Cuba (to Jose G. Perez)

Jose G. Perez jgperez at
Fri Oct 22 07:10:22 MDT 1999

Philip wrote:

>>I think it is very foolish, however, to be blind to the significant
encroachments of the market in Cuba and the way that a substantial section
of the Cuban officialdom is moving politically.  'Guantanamera' suggests
that the 'Fidelista' elements are not as strong as you choose to believe.>>

We can probably have a very good and useful discussion on Cuba but it was
probably a mistake for me and you to try to back into it from Guantanamera.

For me, the key to understanding Cuba and the world-historic role it is
playing in the development of the world communist movement at this time is
the class nature of the revolution, the leadership and its policies. The
Cuban line is a revolutionary, proletarian internationalist and communist
line, with a degree of consciousness and consistency that's never been seen
on this sort of scale in the world.

You posit, for example, that a layer of Cuban officialdom is moving towards
some sort of market model. I think you're looking at the wrong people. The
important thing is whether the Cuban working class continues to wage a
conscious, coherent battle for communism.

That a layer of the officialdom would feel attracted by capitalism is an
almost inevitable phenomenon. Its roots lie in the fact that Cuba does not
and cannot YET have simply a state of the "Paris Commne type," a state that
is in
the process of liquidating itself into the working people as a whole. Cuba,
like the eastern European and Soviet states of unhappy memory, like China,
sees itself forced instead to rely on a bureaucratic-military apparatus. The
main reason for
this is not to suppress the remaining pro-capitalist elements within Cuba
nor to enforce the various ways rationing is applied under conditions of
relative scarcity. The main reason, in my opinion, is that Cuba is, as have
been all the workers states, encircled by a much more powerful and
economically advanced capitalist world.

As Lenin points out in the state and revolution, the rationed distribution o
f goods after a workers revolution is really an instance of a bourgeois law
surviving the end of bourgeois rule. And he says that in this sense also the
state that applies this law is a bourgeois state. Not in the sense, of
course, that the Trotkyist movement later came to talk about the "class
character of the state" to refer to the socio-economic regime abstracting
from the particular forms of the state power, but in the sense that such a
state apparatus is organized along the lines of the old class society states
not along the lines of the commune state that cannot help but wither away.
That state apparatus still stands over, above, and to a certain degree
against society.

I believe that the "ease" of capitalist restoration in Eastern Europe and
the USSR is due to the bourgeois characteristics of this
bureaucratic-military apparatus. Marx and Lenin emphasized that, UNLIKE in
previous revolutions, the new ruling class, the proletariat, could not
simply lay hold of the old state apparatus and wield it for its own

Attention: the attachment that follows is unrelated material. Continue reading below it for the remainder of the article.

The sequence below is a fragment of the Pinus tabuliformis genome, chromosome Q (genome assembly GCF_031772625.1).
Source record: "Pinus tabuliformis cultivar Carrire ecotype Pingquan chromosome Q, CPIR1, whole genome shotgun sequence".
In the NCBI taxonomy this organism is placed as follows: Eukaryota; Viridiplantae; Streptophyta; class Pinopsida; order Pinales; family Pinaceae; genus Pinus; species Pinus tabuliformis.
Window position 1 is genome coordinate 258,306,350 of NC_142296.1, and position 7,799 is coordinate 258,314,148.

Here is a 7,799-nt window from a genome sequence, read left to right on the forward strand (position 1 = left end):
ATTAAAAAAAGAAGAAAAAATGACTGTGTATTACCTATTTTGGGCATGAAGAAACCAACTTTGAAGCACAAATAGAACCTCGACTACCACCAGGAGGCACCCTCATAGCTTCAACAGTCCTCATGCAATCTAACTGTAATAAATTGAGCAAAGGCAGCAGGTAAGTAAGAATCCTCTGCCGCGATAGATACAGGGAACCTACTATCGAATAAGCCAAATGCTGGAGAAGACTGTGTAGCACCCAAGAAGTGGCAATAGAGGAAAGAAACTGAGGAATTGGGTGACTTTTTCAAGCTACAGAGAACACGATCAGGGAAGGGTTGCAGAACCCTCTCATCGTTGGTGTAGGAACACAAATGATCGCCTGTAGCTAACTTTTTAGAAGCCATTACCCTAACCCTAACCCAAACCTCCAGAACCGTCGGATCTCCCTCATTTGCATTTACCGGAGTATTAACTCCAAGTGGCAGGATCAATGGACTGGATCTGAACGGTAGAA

purposes, that it had to smash the bureaucratic-military machine. The
wannabee bourgeoisie in the E. European and Soviet States found, however,
that they COULD simply take hold of the existing bureaucratic-military
apparatus and use it for their OWN purposes, i.e., capitalist restoration,
(whether you view the restorationist  project as essentially completed or a
work in progress).

In Cuba, the working class has never been politically expropriated, a
bureaucratic caste has never crystallized in the state apparatus, but you
constantly see signs of the tensions between the future the Cuban revolution
is trying to build (which in Cuba's case we might call the "Assemblies of
Peoples Power state," a conscious attempt to create "cold," so to speak,
outside the context of a revolutionary situation, state institutions of the
Paris Commune Type)  and the past they cannot yet get rid of, the
bureaucratic-military apparatus, the one that led Lenin at some point to
comment that in Moscow, they had, I think he said, 5 000 communists at the
head of the bureaucracy, but he wasn't sure whether the communists were
controlling the bureaucracy or the other way around.

I think we can anticipate that this throwback to the bourgeois or
class-society state apparatus, which is inevitable to some degree
immediately following any socialist revolution, will be much more pronounced
in the case of revolutions that come to power while capitalism is still
relatively stronger in many ways on a world scale, and that not until the
back of imperialism and capitalism as a world system is broken are we going
to see on a stable and long term basis the creation of state apparatuses
truly dominated by institutions of the Paris Commune type where all sorts of
functions previously taken on by the state standing over and against society
begin to be reabsorbed by society as a whole and lose their political

In a sense, this analysis tells me to relax, a lot of what goes down in Cuba
is NORMAL for this kind of society at this stage of development under these
kinds of circumstances. But it also tells me to take to heart the slogan of
the Committees for the Defense of the Revolution, to always be on guard,
because the Cuban working class cannot yet exercise state power directly,
immediately, transparently but instead sees itself forced to rely in large
part on a bureaucratic-military apparatus of the old type, which is, of
course, a natural culture medium for bureaucratic vices. These, if not
combated WILL lead first to a bureaucratic degeneration of the revolution
and even a capitalist restoration by a wannabbee bourgeoisie gestated in the



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